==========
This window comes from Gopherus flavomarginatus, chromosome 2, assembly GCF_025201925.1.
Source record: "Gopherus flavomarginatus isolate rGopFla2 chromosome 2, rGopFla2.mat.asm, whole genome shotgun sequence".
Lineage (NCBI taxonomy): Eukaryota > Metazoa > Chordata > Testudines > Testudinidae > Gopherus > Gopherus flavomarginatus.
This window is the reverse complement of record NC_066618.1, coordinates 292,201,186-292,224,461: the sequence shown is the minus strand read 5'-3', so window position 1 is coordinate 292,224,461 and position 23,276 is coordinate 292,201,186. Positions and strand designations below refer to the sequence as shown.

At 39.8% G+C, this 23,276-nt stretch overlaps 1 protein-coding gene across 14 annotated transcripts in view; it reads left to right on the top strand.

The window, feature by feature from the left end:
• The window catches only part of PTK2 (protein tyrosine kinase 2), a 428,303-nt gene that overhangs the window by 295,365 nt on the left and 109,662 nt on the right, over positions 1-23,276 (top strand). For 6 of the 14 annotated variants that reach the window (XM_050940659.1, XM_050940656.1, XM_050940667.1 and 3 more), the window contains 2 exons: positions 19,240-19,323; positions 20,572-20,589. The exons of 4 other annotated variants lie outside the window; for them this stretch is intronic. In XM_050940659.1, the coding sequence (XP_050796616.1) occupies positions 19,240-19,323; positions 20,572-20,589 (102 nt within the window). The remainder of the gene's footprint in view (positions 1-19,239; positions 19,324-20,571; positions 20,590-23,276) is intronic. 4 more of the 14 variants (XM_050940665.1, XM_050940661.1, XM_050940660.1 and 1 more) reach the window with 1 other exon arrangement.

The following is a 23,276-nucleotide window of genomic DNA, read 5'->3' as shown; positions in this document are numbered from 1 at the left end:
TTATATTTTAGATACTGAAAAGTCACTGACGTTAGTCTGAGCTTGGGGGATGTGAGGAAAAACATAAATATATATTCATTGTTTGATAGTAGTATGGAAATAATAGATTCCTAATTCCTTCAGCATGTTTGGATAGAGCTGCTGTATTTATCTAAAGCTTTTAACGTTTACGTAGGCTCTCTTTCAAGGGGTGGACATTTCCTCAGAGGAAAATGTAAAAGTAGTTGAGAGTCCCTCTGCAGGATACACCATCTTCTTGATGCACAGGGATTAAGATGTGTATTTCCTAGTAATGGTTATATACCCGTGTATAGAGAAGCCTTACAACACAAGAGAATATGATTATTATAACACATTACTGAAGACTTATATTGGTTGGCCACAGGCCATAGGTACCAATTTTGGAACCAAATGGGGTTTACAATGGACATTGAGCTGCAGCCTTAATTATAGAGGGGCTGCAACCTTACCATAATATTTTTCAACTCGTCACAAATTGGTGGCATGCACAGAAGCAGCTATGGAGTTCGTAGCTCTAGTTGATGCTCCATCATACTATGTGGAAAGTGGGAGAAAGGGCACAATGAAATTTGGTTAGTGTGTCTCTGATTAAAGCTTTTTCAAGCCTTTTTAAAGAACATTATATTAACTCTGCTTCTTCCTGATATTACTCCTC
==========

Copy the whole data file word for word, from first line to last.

This window comes from Gopherus flavomarginatus, chromosome 2, assembly GCF_025201925.1.
Source record: "Gopherus flavomarginatus isolate rGopFla2 chromosome 2, rGopFla2.mat.asm, whole genome shotgun sequence".
Lineage (NCBI taxonomy): Eukaryota > Metazoa > Chordata > Testudines > Testudinidae > Gopherus > Gopherus flavomarginatus.
This window is the reverse complement of record NC_066618.1, coordinates 292,201,186-292,224,461: the sequence shown is the minus strand read 5'-3', so window position 1 is coordinate 292,224,461 and position 23,276 is coordinate 292,201,186. Positions and strand designations below refer to the sequence as shown.

At 39.8% G+C, this 23,276-nt stretch overlaps 1 protein-coding gene across 14 annotated transcripts in view; it reads left to right on the top strand.

The window, feature by feature from the left end:
• The window catches only part of PTK2 (protein tyrosine kinase 2), a 428,303-nt gene that overhangs the window by 295,365 nt on the left and 109,662 nt on the right, over positions 1-23,276 (top strand). For 6 of the 14 annotated variants that reach the window (XM_050940659.1, XM_050940656.1, XM_050940667.1 and 3 more), the window contains 2 exons: positions 19,240-19,323; positions 20,572-20,589. The exons of 4 other annotated variants lie outside the window; for them this stretch is intronic. In XM_050940659.1, the coding sequence (XP_050796616.1) occupies positions 19,240-19,323; positions 20,572-20,589 (102 nt within the window). The remainder of the gene's footprint in view (positions 1-19,239; positions 19,324-20,571; positions 20,590-23,276) is intronic. 4 more of the 14 variants (XM_050940665.1, XM_050940661.1, XM_050940660.1 and 1 more) reach the window with 1 other exon arrangement.

The following is a 23,276-nucleotide window of genomic DNA, read 5'->3' as shown; positions in this document are numbered from 1 at the left end:
TTATATTTTAGATACTGAAAAGTCACTGACGTTAGTCTGAGCTTGGGGGATGTGAGGAAAAACATAAATATATATTCATTGTTTGATAGTAGTATGGAAATAATAGATTCCTAATTCCTTCAGCATGTTTGGATAGAGCTGCTGTATTTATCTAAAGCTTTTAACGTTTACGTAGGCTCTCTTTCAAGGGGTGGACATTTCCTCAGAGGAAAATGTAAAAGTAGTTGAGAGTCCCTCTGCAGGATACACCATCTTCTTGATGCACAGGGATTAAGATGTGTATTTCCTAGTAATGGTTATATACCCGTGTATAGAGAAGCCTTACAACACAAGAGAATATGATTATTATAACACATTACTGAAGACTTATATTGGTTGGCCACAGGCCATAGGTACCAATTTTGGAACCAAATGGGGTTTACAATGGACATTGAGCTGCAGCCTTAATTATAGAGGGGCTGCAACCTTACCATAATATTTTTCAACTCGTCACAAATTGGTGGCATGCACAGAAGCAGCTATGGAGTTCGTAGCTCTAGTTGATGCTCCATCATACTATGTGGAAAGTGGGAGAAAGGGCACAATGAAATTTGGTTAGTGTGTCTCTGATTAAAGCTTTTTCAAGCCTTTTTAAAGAACATTATATTAACTCTGCTTCTTCCTGATATTACTCCTC